There are two critical measurements when installing a modern hub unit or cartridge bearing: torque and runout in the flange. Ignoring these critical numbers to save time will only lead to more comebacks and angry customers.
Putting the proper torque on the center nut sets the preload for the bearing and keeps the bearing from separating while in operation. The torque specification for this center nut is critical to the performance and longevity of the hub.
It is nearly impossible to give a general torque specification for a locking nut. There can be significant differences depending on bearing type and housing. Always check the service information for the correct procedure. Overtightening bearings is a common error that can lead to premature failure. Tapered roller bearings on the front of RWD vehicles are never preloaded.
Many vehicles require the wheels to be on the ground for final torquing to OEM specifications. This assures the proper mating of the split inner rings of the bearing needed to achieve the proper internal clearance. For specific mounting instructions, refer to the vehicle manufacturer’s service manual for that model.
While it may appear to be easier to use an impact wrench to install or remove a locking nut, it is not recommended. OEM and bearing manufacturers always recommend using a torque wrench for installation.
During removal, an impact wrench can damage the axle nut threads and shock the CV joints. It can also create a false sense of security when adjusting a nut or bolt, which may be under- or over-torqued. This can leave a hub assembly susceptible to failure. Also, in almost all cases, use a new axle nut. Some axle nuts are designed to be used only once. Some replacement hubs come with a new nut in the box. On most modern applications, a new nut must always be used when installing a hub. Reuse of the old nut could potentially cause the nut to loosen during vehicle operation.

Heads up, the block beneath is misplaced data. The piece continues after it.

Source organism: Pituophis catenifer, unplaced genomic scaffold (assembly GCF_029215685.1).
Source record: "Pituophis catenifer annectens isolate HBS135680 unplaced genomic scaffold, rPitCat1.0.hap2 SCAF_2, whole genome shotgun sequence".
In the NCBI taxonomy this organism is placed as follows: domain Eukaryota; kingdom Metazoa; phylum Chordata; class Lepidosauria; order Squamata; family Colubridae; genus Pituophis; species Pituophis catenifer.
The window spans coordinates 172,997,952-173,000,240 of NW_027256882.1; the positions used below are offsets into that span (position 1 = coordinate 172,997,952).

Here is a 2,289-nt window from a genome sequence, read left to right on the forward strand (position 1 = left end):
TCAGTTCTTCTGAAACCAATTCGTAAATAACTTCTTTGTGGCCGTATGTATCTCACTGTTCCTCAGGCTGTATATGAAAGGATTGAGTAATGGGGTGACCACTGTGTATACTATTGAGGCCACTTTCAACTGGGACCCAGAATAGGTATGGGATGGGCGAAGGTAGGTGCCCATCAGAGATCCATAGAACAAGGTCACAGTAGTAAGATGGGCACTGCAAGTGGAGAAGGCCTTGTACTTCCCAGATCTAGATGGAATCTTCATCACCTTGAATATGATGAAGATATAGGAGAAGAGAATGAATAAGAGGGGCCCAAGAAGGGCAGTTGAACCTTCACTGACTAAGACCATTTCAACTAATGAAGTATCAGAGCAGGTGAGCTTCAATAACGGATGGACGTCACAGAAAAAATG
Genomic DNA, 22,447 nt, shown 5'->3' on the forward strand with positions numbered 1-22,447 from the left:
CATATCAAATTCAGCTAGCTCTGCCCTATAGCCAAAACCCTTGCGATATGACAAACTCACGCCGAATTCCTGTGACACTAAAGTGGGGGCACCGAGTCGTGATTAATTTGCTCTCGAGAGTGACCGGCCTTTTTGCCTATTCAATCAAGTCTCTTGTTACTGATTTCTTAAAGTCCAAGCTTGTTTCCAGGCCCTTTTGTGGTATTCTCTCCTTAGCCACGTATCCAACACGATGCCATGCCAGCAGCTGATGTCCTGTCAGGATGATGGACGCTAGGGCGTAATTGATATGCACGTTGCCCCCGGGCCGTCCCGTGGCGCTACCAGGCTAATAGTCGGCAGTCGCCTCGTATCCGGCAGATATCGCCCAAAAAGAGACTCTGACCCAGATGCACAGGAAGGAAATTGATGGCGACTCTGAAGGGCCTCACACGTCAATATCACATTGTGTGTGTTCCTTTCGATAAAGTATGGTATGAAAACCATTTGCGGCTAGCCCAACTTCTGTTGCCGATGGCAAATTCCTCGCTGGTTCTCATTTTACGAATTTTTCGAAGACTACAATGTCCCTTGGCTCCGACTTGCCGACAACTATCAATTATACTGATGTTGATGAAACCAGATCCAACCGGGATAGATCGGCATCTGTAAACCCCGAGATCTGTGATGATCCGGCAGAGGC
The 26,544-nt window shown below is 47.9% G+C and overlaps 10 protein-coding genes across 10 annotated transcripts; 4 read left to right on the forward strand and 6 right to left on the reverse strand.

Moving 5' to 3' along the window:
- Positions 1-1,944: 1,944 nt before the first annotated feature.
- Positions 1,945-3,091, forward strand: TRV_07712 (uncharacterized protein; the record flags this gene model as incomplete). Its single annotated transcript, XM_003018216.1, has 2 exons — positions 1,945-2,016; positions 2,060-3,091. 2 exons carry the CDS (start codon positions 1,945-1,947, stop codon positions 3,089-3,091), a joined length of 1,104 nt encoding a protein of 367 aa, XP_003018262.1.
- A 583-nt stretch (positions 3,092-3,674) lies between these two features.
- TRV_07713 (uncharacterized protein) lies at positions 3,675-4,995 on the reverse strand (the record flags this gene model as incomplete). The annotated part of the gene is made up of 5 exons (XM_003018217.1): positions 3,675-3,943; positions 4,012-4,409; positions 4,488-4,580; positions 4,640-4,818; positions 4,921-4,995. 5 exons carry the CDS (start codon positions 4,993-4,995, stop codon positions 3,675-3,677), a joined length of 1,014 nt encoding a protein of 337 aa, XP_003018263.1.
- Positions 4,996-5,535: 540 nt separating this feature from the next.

The hub flange is ground zero for pulsation problems. Always measure runout in the flange after installation. A distorted flange will have runout. This runout can cause vibration and eventually disc thickness variation in the brake rotors.
Every manufacturer has its own specification for wheel flange runout. Most specifications fall between 0.0015” and 0”. Most manufacturers are moving to a zero runout and endplay specification in the flange. This “perfect” specification is because any runout in the flange will be magnified by the rotor.
A flange can be damaged by curb strikes, installation errors or even corrosion. Extreme or catastrophic flange damage due to a curb strike is rare. But, some curb strikes can tweak the flange and cause runout. In most cases, the wheel and knuckle will deform before the flange or stub axle.
If a hub or bearing is over-torqued, it can damage the flange and cause runout. It can also damage the bearings and the axle shaft. This type of runout cannot be corrected by re-torquing the axle nut. The damage is permanent.
Pitting and corrosion where the rotor mates to the flange can induce runout. If the corrosion is too great, replace the flange or bearing. If a flange is distorted, there is also a good chance one of the wheel studs will break because the distortion will cause uneven clamping loads.
Wheelbearings are becoming less forgiving to installation errors. Changing race designs to improve fuel economy are more prone to failure if they are not installed with the correct procedures and tools. Using old methods and “feel” will cause comebacks and force you to work for free.
Courtesy Brake & Front End.